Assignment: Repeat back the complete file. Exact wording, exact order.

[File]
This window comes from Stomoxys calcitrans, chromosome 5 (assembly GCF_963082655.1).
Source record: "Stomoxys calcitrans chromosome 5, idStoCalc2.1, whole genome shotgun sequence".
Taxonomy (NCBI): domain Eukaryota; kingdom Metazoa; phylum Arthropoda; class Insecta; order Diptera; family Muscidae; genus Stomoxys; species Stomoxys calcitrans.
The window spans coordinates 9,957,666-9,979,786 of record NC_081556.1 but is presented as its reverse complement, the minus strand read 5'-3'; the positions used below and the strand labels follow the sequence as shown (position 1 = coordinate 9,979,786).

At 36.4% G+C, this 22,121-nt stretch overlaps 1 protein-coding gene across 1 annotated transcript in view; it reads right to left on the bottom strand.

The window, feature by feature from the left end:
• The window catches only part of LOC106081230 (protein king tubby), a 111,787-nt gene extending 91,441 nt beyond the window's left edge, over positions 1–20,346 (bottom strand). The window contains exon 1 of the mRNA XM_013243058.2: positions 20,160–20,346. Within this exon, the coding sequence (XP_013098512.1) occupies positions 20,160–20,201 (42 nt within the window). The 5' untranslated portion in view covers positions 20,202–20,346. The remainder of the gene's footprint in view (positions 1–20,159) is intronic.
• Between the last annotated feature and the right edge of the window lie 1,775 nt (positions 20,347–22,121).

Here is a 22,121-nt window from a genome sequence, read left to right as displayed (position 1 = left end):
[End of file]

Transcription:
This window comes from Stomoxys calcitrans, chromosome 5 (assembly GCF_963082655.1).
Source record: "Stomoxys calcitrans chromosome 5, idStoCalc2.1, whole genome shotgun sequence".
Taxonomy (NCBI): domain Eukaryota; kingdom Metazoa; phylum Arthropoda; class Insecta; order Diptera; family Muscidae; genus Stomoxys; species Stomoxys calcitrans.
The window spans coordinates 9,957,666-9,979,786 of record NC_081556.1 but is presented as its reverse complement, the minus strand read 5'-3'; the positions used below and the strand labels follow the sequence as shown (position 1 = coordinate 9,979,786).

At 36.4% G+C, this 22,121-nt stretch overlaps 1 protein-coding gene across 1 annotated transcript in view; it reads right to left on the bottom strand.

The window, feature by feature from the left end:
• The window catches only part of LOC106081230 (protein king tubby), a 111,787-nt gene extending 91,441 nt beyond the window's left edge, over positions 1–20,346 (bottom strand). The window contains exon 1 of the mRNA XM_013243058.2: positions 20,160–20,346. Within this exon, the coding sequence (XP_013098512.1) occupies positions 20,160–20,201 (42 nt within the window). The 5' untranslated portion in view covers positions 20,202–20,346. The remainder of the gene's footprint in view (positions 1–20,159) is intronic.
• Between the last annotated feature and the right edge of the window lie 1,775 nt (positions 20,347–22,121).

Here is a 22,121-nt window from a genome sequence, read left to right as displayed (position 1 = left end):